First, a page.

If 'The Poppy is Also a Flower';* Is the Hosta Also a Weed?
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*Title of a real work by Ian (James Bond) Fleming:
Q. Lynn, in the West Mount Airy section of Philadelphia writes: "I am trying to rid my garden of hosta. Is digging it out the only solution or is there something I can do to kill it without harming other plants or the soil?"
A. I am VERY familiar with hostas and their ability to propagate, Lynn. If left to their own devices, they will form a thicket so dense that several books recommend them as a ground cover, which to me is the ultimate hedging of the language. Yes, they WILL completely cover the ground, but I doubt that anyone would enjoy trying to walk on them.
The good news is that they can be controlled, as I know personally because they are the centerpiece of my front yard, which is heavily shaded and has been hosta-sized since the late 1980s. But before we control this plant, let us first praise it, as it is THE essential element of the Holy Trinity of The Coward's Shade Garden: Hostas, begonias and impatiens (although impatiens are dropping off the shade chart rapidly as a blight continues to spread that wipes out bedding impatiens virtually overnight).
Getting back to hostas, let us review the life cycle of this remarkable plant. A "herbaceous perennial", the individual plants die back to the ground every winter. Actually, like spring bulbs, they die back under ground, and pretty soon you can't see exactly where they will emerge next Spring. But emerge they will, enlarging their 'clump' every season.
They grow rapidly; and soon every plant is sending up a tall central spike that will be covered in sequential flowers mid-summer. The basic form has green leaves and produces purple flowers, while the older variegated species have white variegation and produce blooms that are more a light lavender. In more recent times, hostas have been introduced in a lot of shades: golden leaves, leaves that appear blue, white flowers, flowers that are much more blue than purple.... And hostas easily cross pollinate, so if you grow lots of different colors, a 'sport' may appear in a new shade in your garden. Whoop-de do!
Because of their height and the fact that there isn't all that much else in bloom at that time of the year, hosta flowers are often the focal point of the landscape in summer. And native bees--especially bumblebees--love buzzing into those big flowers for pollen and nectar. (They aren't native plants--they're from Europe by way of Asia--but native pollinators love them.)
Then the trouble starts. Each of those flowers becomes a surprisingly large seed pod, which will burst open at some point and then the birds will come a running. Finches especially seem to like these seeds and return the favor of food by flying off, pooping out some undigested seeds and the most natural fertilizer imaginable; and boom--there's a new baby hosta coming up under your ornamental cherry tree.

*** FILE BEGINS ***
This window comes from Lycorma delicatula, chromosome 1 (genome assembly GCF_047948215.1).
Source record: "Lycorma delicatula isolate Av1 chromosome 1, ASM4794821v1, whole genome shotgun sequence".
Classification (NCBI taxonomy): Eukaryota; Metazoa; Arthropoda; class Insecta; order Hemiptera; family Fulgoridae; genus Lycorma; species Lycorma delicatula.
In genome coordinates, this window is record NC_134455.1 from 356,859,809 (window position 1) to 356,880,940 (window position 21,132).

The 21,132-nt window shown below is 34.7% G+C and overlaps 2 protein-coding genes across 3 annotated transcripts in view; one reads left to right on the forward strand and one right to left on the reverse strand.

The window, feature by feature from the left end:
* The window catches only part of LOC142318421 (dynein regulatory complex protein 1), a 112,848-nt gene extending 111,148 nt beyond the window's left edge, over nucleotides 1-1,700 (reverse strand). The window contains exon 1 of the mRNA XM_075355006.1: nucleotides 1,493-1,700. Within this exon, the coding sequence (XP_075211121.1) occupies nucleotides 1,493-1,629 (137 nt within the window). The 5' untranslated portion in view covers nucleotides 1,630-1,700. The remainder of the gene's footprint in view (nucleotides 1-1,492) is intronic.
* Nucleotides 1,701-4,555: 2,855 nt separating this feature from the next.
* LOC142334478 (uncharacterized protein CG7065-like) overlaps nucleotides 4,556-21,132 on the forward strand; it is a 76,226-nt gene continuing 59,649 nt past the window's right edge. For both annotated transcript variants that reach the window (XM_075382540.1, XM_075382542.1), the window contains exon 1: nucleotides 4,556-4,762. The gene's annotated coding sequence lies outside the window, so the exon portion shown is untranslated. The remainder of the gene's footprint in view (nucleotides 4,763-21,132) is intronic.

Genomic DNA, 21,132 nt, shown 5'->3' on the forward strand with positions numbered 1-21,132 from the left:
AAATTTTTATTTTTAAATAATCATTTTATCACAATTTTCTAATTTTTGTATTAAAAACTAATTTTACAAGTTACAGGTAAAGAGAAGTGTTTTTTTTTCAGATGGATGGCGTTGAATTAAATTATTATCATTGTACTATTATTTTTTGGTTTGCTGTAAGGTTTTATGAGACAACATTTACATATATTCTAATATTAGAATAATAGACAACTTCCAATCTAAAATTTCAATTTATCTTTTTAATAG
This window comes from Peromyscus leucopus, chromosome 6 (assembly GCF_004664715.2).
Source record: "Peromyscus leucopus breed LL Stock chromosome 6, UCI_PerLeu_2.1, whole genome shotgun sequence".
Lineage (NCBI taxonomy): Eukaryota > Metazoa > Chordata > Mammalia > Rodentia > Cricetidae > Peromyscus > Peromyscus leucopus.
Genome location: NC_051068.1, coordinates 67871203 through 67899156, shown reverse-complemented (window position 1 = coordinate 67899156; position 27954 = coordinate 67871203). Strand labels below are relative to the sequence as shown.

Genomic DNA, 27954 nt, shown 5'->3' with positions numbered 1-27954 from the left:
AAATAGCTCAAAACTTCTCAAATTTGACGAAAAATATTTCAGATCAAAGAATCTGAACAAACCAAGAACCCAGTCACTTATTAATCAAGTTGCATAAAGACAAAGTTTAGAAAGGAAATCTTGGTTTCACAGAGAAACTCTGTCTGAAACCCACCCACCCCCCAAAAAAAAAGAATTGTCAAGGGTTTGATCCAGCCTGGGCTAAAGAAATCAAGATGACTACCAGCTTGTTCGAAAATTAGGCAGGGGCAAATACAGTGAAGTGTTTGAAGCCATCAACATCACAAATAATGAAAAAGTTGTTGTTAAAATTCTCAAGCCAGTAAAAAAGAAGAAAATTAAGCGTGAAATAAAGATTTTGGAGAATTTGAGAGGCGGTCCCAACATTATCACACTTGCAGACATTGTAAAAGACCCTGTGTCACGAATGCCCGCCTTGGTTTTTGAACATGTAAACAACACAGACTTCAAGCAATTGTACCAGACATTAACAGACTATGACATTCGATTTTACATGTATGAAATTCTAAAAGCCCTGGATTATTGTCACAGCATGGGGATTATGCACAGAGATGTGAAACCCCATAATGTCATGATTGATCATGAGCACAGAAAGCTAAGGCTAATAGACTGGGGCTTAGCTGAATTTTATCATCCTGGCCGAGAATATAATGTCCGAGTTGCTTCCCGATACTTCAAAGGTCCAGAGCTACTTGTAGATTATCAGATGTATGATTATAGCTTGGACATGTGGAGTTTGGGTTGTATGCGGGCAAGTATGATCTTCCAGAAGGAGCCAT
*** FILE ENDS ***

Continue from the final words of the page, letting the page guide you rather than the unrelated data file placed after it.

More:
This creates a philosophical dilemma--native birds love the seeds and the strikingly tall scapes with their prominent pods provide wonderful 'winter interest' in the garden--but leaving them go to seed can spread these 'easy to grow' plants into the wild (where they will feed more pollinators and birds, stabilize the soil, give toads a perfect place to live...)
I know; I'm bad. I just can't get hyped up about successful and useful plants being called 'invasive'.
Now that I'm in Big Trouble, let's discuss hosta control. Job number one, of course, is to promptly remove the developing seed heads after the flowers fade; then you just have the existing plants in the ground, which I have been controlling for years with a weed whacker.
In a front yard that would otherwise be wall-to-wall hostas, I whack the emerging plants early and often to create walking lanes and to shape clumps. I currently have one rectangular bed where Spring bulbs and hostas peacefully coexist and one giant central bed that's a circle about five feet in diameter that looks amazing in bloom. Everything else named hosta that tries to come up gets whacked.
I also have a stupid fifty-year-old crabapple tree in the middle of my driveway that gets spared the chain saw every season when it beautifully buds out (bright red buds that turn to pink that turn to white) and then carpets the nearby road in apple blossoms so perfectly that somebody should get married there. It is surrounded by a circle of hostas so thick that you don't look up at the tree, which is good, because like all crabapples, it looks like The Dog's Breakfast the other 50 weeks of the year.
Back to control. If you were so inclined, you could certainly dig up each individual plant early in the spring when the leaves first break ground. But you could also just whack 'em. Even though they're shade lovers, they need to photosynthesize, and if you prevent that for a full season, the plants will become puny. The following year, they will begin to disappear. Then you can whack 'em again for a month or so and then cover their spots with a thick mulch...
...except, of course for the clumps you sculpt into really cool designs.